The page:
Environmental Health

2014 – 2018 PROJECTS

Dr. Jose Ricardo Suarez conducted a pilot clinical trial entitled “Nuts and Olestra for Persistent Organic Pollutant Reduction (NO POPs)”. The objective of this study was to conduct a preliminary estimate of whether diets that include nuts or olestra can enhance the excretion of persistent organic pollutants (i.e. organochlorine pesticides, PCBs and PBDEs) among older adults in San Diego, CA. Currently, there is not an established treatment to enhance the excretion of these chemicals which are commonly found in the general US population and are strongly associated with type-2 diabetes.

Assistant Professor Sara Wylie from Northeastern University started the “Developing, Validating and Distributing a Low-Cost Tool for Community Mapping of Hydrogen Sulfide with Photographic Paper Study.” Professor Wylie designed, developed, and validated a low cost way for communities to map their exposure to hydrogen sulfide from oil and gas production. Professor Wylie assessed whether visual data is more readily interpretable for communities, policy makers, and other non-experts.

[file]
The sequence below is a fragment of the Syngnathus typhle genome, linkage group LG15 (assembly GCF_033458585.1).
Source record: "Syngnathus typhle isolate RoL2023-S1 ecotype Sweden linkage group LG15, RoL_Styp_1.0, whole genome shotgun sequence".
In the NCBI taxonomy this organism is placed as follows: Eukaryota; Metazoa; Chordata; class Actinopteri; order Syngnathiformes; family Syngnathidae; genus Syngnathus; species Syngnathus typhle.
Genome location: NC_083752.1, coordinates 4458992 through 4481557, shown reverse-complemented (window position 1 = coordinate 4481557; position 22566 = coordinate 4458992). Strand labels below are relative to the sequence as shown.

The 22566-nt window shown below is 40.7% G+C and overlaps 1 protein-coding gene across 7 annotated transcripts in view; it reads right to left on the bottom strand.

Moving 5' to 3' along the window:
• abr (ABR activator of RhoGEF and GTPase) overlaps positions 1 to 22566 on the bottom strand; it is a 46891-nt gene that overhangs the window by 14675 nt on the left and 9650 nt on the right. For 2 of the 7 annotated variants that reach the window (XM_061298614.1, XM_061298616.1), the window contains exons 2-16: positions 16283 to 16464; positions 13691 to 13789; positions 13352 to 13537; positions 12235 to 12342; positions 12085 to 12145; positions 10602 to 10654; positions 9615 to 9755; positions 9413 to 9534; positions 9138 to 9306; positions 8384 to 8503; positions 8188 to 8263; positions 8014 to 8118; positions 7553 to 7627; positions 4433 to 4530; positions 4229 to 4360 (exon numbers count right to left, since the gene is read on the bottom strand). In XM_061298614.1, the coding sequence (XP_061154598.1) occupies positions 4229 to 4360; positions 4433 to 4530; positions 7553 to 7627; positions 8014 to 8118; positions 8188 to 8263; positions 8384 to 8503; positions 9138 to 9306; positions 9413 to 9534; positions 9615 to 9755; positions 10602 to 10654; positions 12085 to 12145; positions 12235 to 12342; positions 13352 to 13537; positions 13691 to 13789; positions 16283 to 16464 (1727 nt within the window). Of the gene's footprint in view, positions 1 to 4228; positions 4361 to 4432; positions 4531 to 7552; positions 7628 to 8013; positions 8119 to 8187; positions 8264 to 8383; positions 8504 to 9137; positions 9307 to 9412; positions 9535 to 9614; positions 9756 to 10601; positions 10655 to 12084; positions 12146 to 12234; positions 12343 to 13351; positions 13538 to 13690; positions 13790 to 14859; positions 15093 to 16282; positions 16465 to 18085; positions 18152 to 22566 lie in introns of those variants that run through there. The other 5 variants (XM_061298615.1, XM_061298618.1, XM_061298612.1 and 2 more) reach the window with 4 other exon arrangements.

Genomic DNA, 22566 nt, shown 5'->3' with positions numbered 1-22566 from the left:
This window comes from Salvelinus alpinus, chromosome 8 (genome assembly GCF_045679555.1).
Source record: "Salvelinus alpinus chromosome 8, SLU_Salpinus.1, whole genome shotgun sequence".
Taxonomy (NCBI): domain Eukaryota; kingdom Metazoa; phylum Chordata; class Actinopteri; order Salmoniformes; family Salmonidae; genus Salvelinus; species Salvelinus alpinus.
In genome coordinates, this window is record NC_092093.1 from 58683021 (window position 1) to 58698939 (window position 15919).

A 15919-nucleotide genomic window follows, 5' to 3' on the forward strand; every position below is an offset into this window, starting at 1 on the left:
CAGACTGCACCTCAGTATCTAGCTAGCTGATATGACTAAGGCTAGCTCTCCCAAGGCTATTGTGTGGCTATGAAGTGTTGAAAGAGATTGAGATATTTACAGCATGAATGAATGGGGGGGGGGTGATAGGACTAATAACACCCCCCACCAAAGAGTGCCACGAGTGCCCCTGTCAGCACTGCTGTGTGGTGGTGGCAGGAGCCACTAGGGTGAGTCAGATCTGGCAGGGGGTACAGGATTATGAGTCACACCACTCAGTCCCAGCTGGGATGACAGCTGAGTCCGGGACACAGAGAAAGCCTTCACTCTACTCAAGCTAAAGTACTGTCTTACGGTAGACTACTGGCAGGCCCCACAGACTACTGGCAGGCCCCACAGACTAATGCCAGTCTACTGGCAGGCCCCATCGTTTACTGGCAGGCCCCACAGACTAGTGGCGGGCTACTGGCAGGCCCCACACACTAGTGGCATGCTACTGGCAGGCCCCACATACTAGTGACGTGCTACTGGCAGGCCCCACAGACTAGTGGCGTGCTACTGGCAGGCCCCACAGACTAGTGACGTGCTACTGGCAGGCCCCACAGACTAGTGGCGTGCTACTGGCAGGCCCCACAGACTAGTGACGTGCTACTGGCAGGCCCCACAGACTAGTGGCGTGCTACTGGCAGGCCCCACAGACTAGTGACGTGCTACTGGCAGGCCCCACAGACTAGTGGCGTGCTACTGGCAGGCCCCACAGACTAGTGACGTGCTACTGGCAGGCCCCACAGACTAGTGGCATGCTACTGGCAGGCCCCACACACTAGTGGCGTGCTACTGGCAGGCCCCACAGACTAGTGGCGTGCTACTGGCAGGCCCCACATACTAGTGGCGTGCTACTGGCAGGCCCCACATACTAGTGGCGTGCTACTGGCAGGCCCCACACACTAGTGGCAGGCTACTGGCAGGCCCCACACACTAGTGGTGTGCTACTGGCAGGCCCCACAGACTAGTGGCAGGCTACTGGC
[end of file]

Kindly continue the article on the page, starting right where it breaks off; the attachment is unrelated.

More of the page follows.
Assistant Professor Madeleine Scammell, from Boston University School of Public Health, studied the “Prevalence and Risk Factors for Chronic Kidney Disease of Non-Traditional Etiology in the US.” Examining a large national dataset of health records, Professor Scammell attempted to characterize the prevalence of chronic kidney disease, and risk factors, among people under age 60 with no prior diagnoses or conditions known to cause kidney disease. She also collaborated with researchers at the University of New Mexico to examine kidney disease and environmental exposures in a Native American community.

Associate Professor Chunrong Jia from the University of Memphis started “The Role of Home Environmental Intervention in a Multi-component Asthma Intervention Study.” Dr. Jia determined the effectiveness of a home intervention program in reducing asthma for urban children. Dr. Jia aimed to understand how major environmental factors influence asthma interventions.

See also: Air Pollution,  Housing and Stress + Resilience